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Hampstead review - Diane Keaton deserves better and so does London | reviews, news & interviews

Hampstead review - Diane Keaton deserves better and so does London

Hampstead review - Diane Keaton deserves better and so does London

Wince-making romcom is pretty but preposterous

Shacking up: Diane Keaton and Brendan Gleeson in 'Hampstead'

Do the makers of the essentially unnecessary Hampstead have a secret vendetta against north London and its citizenry? The thought occurred to me midway through Joel Hopkins's wannabe romcom, which places the ever-charming Diane Keaton smack dab in the sylvan byways of NW3, only to surround her with a ceaselessly toxic array of locals that no amount of lunches at Villa Bianca could ever put right.

Sure, the Heath is great (I've lived on a street adjacent to it for years), and one is indeed likely to run into Simon Callow now and again, as happens here. But even the briefest of time in the company of Keaton's self-created community would find any sane person hopping the overground to Dalston – which is not a suggestion for a new film title, by the way, if all involved are pondering a sequel. 

Hell, so abject is the situation in which the recently widowed American expat, Emily (Keaton), finds herself that her faintly smarmy son (an entirely wasted James Norton) can't even be bothered to be around for her birthday. Between filial neglect and an assemblage of squawking and unctuous neighbours who value flashy new flats over hospitals, it's not difficult to see why Emily takes more than a passing glance in the direction of the shambolic Donald (Brendan Gleeson), a Heath-dwelling iconoclast who at least seems to have a heart. On the other hand, I can imagine plenty of women drawing the line at conversational gambits like "the Heath rain is a harsh mistress".  If this were Annie Hall, and Keaton's wardrobe often suggests that sartorially at least it just might be, that remark would achieve total heaviosity. 

Lesley Manville and Diane Keaton in 'Hampstead'Donald, in fact, is a cinematic reimagining of the late Harry Hallowes, the real-life Irishman whose longterm residency on the heath resulted in a successful claim to a sliver of land that is thought to have been worth several million pounds. Robert Festinger's screenplay nods vacantly at the disconnect between the struggles of the Harrys/Donalds of this world and the patronising bubble inhabited by the moneyed assemblage of harpies whom Emily has for neighbours. But a far more vivid disconnect takes hold between these grotesque harridans – Donald, inevitably, is derided as "that tramp from the Heath" – and the expert actresses playing them: one can only imagine the encoded eye-rolling between Lesley Manville and Deborah Findlay that surely took place in-between takes. (Manville pictured with Keaton, above).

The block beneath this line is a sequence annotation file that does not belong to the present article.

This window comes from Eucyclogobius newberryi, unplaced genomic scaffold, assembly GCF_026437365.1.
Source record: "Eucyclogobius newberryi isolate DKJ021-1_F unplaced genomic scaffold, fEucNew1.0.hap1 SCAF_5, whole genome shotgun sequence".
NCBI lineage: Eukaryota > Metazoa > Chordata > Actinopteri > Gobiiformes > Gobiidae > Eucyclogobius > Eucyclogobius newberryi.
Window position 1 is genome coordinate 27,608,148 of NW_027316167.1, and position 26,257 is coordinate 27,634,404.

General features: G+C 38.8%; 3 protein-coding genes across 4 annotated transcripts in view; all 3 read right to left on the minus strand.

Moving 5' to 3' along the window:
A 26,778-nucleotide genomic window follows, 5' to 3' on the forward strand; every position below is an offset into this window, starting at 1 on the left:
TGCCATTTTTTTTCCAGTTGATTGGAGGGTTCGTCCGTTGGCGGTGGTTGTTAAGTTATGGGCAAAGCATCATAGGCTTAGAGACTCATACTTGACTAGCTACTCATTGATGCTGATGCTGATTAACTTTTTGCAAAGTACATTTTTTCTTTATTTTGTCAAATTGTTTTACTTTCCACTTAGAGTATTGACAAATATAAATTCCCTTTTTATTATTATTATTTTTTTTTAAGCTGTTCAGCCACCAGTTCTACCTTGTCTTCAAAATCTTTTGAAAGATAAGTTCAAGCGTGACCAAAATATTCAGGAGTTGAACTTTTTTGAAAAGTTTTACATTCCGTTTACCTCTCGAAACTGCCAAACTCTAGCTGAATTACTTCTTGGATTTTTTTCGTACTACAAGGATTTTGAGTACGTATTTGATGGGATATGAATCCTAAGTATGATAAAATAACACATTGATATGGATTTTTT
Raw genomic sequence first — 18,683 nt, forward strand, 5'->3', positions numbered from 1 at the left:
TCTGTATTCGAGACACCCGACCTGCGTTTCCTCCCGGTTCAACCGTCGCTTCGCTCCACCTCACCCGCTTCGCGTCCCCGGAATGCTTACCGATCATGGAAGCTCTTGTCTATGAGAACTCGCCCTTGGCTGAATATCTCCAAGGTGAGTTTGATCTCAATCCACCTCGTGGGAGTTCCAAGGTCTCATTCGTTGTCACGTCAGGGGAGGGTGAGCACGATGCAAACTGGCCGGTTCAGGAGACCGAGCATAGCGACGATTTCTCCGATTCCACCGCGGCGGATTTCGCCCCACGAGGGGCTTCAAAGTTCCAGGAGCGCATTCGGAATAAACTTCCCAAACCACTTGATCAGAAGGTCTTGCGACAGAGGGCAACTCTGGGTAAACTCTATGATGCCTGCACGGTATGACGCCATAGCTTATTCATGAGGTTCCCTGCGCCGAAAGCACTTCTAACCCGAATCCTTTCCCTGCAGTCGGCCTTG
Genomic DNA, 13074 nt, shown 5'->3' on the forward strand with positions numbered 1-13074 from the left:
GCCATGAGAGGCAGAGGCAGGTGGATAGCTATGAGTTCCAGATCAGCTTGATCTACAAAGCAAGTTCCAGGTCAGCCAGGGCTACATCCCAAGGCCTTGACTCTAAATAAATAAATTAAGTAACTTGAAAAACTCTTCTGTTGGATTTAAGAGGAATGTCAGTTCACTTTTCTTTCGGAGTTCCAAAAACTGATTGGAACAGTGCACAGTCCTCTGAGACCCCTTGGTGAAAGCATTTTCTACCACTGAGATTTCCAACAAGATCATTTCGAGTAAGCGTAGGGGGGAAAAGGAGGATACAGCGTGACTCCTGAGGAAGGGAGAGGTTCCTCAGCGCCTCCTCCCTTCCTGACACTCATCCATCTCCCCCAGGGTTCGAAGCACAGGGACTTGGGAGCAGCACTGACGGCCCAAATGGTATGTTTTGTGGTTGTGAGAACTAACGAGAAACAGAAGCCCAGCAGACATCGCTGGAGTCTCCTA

Jason Watkins in 'Hampstead'And with the celluloid likes of Notting Hill now almost 20 years old (we can skip politely over the Paul Bettany-Kirsten Dunst Wimbledon), it's somewhat dismaying to think that the London tourist brochure approach to filmmaking is still of interest to anyone. As someone who has spent significant chunks of my London life on the 24 bus, I was pleased to see that Gleeson and Keaton too have sampled its wares, but the film places so many obstacles in Emily's way that one half expects her quest for a scarf to be something she can then use as a noose. Instead, Keaton's unforced and ageless appeal notwithstanding, our heroine encounters rude shopkeepers and a dubious suitor in her touchy-feely accountant (Jason Watkins, pictured above), whose fondness for liquid lunches and the ukulele can't disguise his status as a creep. 

The central pairing isn't helped along by a literal-minded script in which Donald identifies himself as being from "Dublin, Ireland" in case you were thinking perhaps Paris, Texas, not to mention a view of romance among the senior set that apparently doesn't stretch to a first kiss. And nary an opportunity is missed to underline such themes as the material possesses. "We all have problems, Donald," Emily announces, keen to make plain that distress can cross the socio-economic divide. Later on, her climactic broadside in the direction of the malign Manville  – "I was your quirky American project" – doesn't begin to communicate the feeling that any sentient filmgoer will have long since already muttered on this vibrant actress's behalf. 

It's somewhat dismaying to think that the London tourist brochure approach to filmmaking is still of interest to anyone

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Average: 2 (1 vote)

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